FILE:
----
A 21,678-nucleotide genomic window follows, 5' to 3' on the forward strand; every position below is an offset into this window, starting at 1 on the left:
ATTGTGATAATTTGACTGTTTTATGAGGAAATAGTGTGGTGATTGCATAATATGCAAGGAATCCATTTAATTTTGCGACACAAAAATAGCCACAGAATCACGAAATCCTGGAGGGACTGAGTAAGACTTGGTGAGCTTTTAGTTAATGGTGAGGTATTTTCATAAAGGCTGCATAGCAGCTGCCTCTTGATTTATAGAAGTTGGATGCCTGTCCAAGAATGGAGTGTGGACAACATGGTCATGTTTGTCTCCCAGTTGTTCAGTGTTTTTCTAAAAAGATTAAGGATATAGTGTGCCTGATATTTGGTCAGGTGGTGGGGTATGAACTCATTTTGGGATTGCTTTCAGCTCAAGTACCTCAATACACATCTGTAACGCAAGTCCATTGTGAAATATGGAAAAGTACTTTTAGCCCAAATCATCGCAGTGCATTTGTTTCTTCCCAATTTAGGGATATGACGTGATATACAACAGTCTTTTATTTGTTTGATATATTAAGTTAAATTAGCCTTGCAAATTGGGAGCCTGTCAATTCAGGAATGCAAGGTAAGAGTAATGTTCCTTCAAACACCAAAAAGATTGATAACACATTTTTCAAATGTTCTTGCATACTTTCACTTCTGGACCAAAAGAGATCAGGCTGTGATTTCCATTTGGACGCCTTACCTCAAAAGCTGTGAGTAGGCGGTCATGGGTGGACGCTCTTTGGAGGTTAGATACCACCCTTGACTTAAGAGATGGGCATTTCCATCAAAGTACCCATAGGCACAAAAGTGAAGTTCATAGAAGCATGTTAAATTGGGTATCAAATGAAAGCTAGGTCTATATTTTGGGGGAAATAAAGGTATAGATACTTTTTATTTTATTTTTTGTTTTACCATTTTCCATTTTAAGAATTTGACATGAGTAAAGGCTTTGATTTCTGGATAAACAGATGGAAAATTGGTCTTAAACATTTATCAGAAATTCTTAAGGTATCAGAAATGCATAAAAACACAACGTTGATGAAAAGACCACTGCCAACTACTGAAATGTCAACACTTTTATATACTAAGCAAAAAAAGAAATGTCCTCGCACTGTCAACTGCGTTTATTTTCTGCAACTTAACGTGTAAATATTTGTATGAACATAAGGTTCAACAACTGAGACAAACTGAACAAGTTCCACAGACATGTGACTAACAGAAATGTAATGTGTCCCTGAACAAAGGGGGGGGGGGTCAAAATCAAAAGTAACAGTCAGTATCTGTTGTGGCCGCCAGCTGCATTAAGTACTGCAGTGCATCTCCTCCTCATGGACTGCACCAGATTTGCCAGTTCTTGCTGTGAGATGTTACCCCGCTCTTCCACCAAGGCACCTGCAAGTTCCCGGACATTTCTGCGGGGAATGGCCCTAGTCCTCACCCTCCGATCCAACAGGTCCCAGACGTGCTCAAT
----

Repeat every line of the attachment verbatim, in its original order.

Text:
A 21,678-nucleotide genomic window follows, 5' to 3' on the forward strand; every position below is an offset into this window, starting at 1 on the left:
ATTGTGATAATTTGACTGTTTTATGAGGAAATAGTGTGGTGATTGCATAATATGCAAGGAATCCATTTAATTTTGCGACACAAAAATAGCCACAGAATCACGAAATCCTGGAGGGACTGAGTAAGACTTGGTGAGCTTTTAGTTAATGGTGAGGTATTTTCATAAAGGCTGCATAGCAGCTGCCTCTTGATTTATAGAAGTTGGATGCCTGTCCAAGAATGGAGTGTGGACAACATGGTCATGTTTGTCTCCCAGTTGTTCAGTGTTTTTCTAAAAAGATTAAGGATATAGTGTGCCTGATATTTGGTCAGGTGGTGGGGTATGAACTCATTTTGGGATTGCTTTCAGCTCAAGTACCTCAATACACATCTGTAACGCAAGTCCATTGTGAAATATGGAAAAGTACTTTTAGCCCAAATCATCGCAGTGCATTTGTTTCTTCCCAATTTAGGGATATGACGTGATATACAACAGTCTTTTATTTGTTTGATATATTAAGTTAAATTAGCCTTGCAAATTGGGAGCCTGTCAATTCAGGAATGCAAGGTAAGAGTAATGTTCCTTCAAACACCAAAAAGATTGATAACACATTTTTCAAATGTTCTTGCATACTTTCACTTCTGGACCAAAAGAGATCAGGCTGTGATTTCCATTTGGACGCCTTACCTCAAAAGCTGTGAGTAGGCGGTCATGGGTGGACGCTCTTTGGAGGTTAGATACCACCCTTGACTTAAGAGATGGGCATTTCCATCAAAGTACCCATAGGCACAAAAGTGAAGTTCATAGAAGCATGTTAAATTGGGTATCAAATGAAAGCTAGGTCTATATTTTGGGGGAAATAAAGGTATAGATACTTTTTATTTTATTTTTTGTTTTACCATTTTCCATTTTAAGAATTTGACATGAGTAAAGGCTTTGATTTCTGGATAAACAGATGGAAAATTGGTCTTAAACATTTATCAGAAATTCTTAAGGTATCAGAAATGCATAAAAACACAACGTTGATGAAAAGACCACTGCCAACTACTGAAATGTCAACACTTTTATATACTAAGCAAAAAAAGAAATGTCCTCGCACTGTCAACTGCGTTTATTTTCTGCAACTTAACGTGTAAATATTTGTATGAACATAAGGTTCAACAACTGAGACAAACTGAACAAGTTCCACAGACATGTGACTAACAGAAATGTAATGTGTCCCTGAACAAAGGGGGGGGGGGTCAAAATCAAAAGTAACAGTCAGTATCTGTTGTGGCCGCCAGCTGCATTAAGTACTGCAGTGCATCTCCTCCTCATGGACTGCACCAGATTTGCCAGTTCTTGCTGTGAGATGTTACCCCGCTCTTCCACCAAGGCACCTGCAAGTTCCCGGACATTTCTGCGGGGAATGGCCCTAGTCCTCACCCTCCGATCCAACAGGTCCCAGACGTGCTCAAT